What if you were found guilty of a serious crime, like embezzlement or murder? How would you feel? How would your family react? How could you face your mother and father after doing such a shameful thing?
James Montgomery Boice, in his commentary on Romans, tells the story of a young Russian—the son of a close friend of Czar Nicholas—who was caught stealing from the czar. As treasurer of a border fortress of the Russian army, the young man was to manage the czar’s money and dispense wages to the troops. But he began gambling and trying to cover his losses by borrowing from the army treasury.
One day he heard that a government auditor was coming to examine the books. He sat down and added up what he had taken. It was a huge amount. He emptied out his own resources, subtracted it from what should have been in the account and noted the great discrepancy. Under the amount due, he wrote: “A great debt; who can pay?” He couldn’t, and he knew no one who could help him. So he drew his revolver and decided to kill himself at midnight.
But as he waited for the clock to strike, he fell asleep, and while he slept, Czar Nicholas paid a surprise inspection visit. He saw the books, the despairing note and the revolver, and he realized that the young man had betrayed his trust. But rather than arrest the young man, he had mercy on him. He stooped and wrote something next to the man’s note and quietly left.
When the young man awoke, he again picked up the gun and was about to pull the trigger when he noticed something. Next to his note, “A great debt; who can pay?” was a single word: Nicholas. And the next morning, a bag of coins arrived from Nicholas that covered the exact amount owed.
Do you see yourself in this story? Do you see that before your Heavenly Father you have been caught in the act—that you are guilty of serious crimes? You are a sinner (as we all are), and you deserve to die. Our greatest enemy is not terrorism or disease or racism. It’s sin—our constant inclination to rebel against God. Because of sin, we are guilty, and because of sin, we have no rest in this life. Can you identify with the Apostle Paul, who cried out in his letter to the Romans, “Wretched man that I am! Who will set me free from the body of this death?” (Romans 7:24).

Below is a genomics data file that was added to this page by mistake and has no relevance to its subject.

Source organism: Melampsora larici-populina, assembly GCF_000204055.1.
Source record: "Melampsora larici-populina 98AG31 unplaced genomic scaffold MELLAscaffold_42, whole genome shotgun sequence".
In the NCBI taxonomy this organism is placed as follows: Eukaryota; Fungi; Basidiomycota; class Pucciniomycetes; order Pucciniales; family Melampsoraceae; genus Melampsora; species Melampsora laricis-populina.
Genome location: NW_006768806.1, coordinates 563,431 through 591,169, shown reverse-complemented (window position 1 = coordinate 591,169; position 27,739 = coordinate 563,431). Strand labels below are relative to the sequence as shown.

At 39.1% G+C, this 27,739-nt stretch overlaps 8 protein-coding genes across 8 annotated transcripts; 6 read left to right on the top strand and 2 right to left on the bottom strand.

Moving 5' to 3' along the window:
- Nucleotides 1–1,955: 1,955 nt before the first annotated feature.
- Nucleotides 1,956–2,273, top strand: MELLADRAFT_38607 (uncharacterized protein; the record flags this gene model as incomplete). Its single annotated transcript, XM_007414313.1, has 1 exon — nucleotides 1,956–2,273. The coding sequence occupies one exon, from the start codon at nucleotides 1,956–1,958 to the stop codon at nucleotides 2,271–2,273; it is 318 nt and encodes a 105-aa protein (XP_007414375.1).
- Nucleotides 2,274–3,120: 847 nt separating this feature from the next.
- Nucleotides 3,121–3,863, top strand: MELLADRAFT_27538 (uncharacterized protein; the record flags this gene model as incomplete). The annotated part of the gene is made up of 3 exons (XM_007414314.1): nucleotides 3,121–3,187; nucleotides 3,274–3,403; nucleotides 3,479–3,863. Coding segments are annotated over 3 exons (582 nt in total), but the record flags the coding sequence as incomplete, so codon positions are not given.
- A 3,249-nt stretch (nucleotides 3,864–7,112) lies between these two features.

Yet Paul’s letter also contains the greatest message man has ever heard: In spite of our sin, in spite of our ongoing struggle with sin, even though our best behavior is mucked up with the filth of sin, God does not condemn us!
How can this be? Here is how: In Romans 3, Paul writes that all the punishment for our sin fell on Jesus Christ. It isn’t that God is an old fogey who simply forgot our sin. No, justice was done. The full penalty for our sin was paid—by Christ.
The essence of the Christian Gospel is that Jesus Christ has done something for us. Most specifically, He died for us. This is precisely what the Apostle Peter says in 1 Peter 2:21— “Christ also suffered for you.”
Christ died as our substitute. Here’s how the Apostle Peter put it: “He Himself bore our sins in His body on the cross, so that we might die to sin and live to righteousness; for by His wounds you were healed” (1 Peter 2:24).
This great verse speaks of Christ as the One who took our place. As Peter unfolds this section of his letter, he is alluding to Isaiah 53:4-5, 11. In those verses, Isaiah writes about the substitutionary, sin-bearing death of Christ. And this is the heart of the Christian Gospel. The great doctrine of substitution—that Christ was our substitute in dying—is basic to our faith. In fact, we could safely say that all other elements of salvation merely surround this great core truth.